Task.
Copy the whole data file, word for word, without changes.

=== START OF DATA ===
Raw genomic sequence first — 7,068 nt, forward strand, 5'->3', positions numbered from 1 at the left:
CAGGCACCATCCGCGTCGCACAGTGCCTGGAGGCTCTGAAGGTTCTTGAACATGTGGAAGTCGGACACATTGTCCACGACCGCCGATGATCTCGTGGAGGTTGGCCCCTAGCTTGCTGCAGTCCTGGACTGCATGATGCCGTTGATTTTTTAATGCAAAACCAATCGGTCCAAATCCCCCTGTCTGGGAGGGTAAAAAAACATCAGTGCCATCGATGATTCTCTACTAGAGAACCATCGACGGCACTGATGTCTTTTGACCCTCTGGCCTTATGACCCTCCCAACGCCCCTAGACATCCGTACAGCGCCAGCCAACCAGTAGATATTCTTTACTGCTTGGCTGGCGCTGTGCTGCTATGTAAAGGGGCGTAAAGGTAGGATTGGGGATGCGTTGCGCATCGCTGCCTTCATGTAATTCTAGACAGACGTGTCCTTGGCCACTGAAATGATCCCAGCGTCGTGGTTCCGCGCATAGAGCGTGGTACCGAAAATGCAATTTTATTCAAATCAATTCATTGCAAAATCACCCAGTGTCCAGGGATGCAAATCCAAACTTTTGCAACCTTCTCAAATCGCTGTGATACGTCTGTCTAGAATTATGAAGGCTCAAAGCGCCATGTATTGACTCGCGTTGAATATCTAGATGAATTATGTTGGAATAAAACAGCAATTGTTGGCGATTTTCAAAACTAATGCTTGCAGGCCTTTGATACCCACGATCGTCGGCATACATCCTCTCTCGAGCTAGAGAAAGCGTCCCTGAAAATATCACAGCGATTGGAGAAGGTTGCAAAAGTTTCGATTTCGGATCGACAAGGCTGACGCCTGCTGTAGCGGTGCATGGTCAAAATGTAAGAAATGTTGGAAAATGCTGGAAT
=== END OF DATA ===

Raw genomic sequence first — 7,068 nt, forward strand, 5'->3', positions numbered from 1 at the left:
CAGGCACCATCCGCGTCGCACAGTGCCTGGAGGCTCTGAAGGTTCTTGAACATGTGGAAGTCGGACACATTGTCCACGACCGCCGATGATCTCGTGGAGGTTGGCCCCTAGCTTGCTGCAGTCCTGGACTGCATGATGCCGTTGATTTTTTAATGCAAAACCAATCGGTCCAAATCCCCCTGTCTGGGAGGGTAAAAAAACATCAGTGCCATCGATGATTCTCTACTAGAGAACCATCGACGGCACTGATGTCTTTTGACCCTCTGGCCTTATGACCCTCCCAACGCCCCTAGACATCCGTACAGCGCCAGCCAACCAGTAGATATTCTTTACTGCTTGGCTGGCGCTGTGCTGCTATGTAAAGGGGCGTAAAGGTAGGATTGGGGATGCGTTGCGCATCGCTGCCTTCATGTAATTCTAGACAGACGTGTCCTTGGCCACTGAAATGATCCCAGCGTCGTGGTTCCGCGCATAGAGCGTGGTACCGAAAATGCAATTTTATTCAAATCAATTCATTGCAAAATCACCCAGTGTCCAGGGATGCAAATCCAAACTTTTGCAACCTTCTCAAATCGCTGTGATACGTCTGTCTAGAATTATGAAGGCTCAAAGCGCCATGTATTGACTCGCGTTGAATATCTAGATGAATTATGTTGGAATAAAACAGCAATTGTTGGCGATTTTCAAAACTAATGCTTGCAGGCCTTTGATACCCACGATCGTCGGCATACATCCTCTCTCGAGCTAGAGAAAGCGTCCCTGAAAATATCACAGCGATTGGAGAAGGTTGCAAAAGTTTCGATTTCGGATCGACAAGGCTGACGCCTGCTGTAGCGGTGCATGGTCAAAATGTAAGAAATGTTGGAAAATGCTGGAAT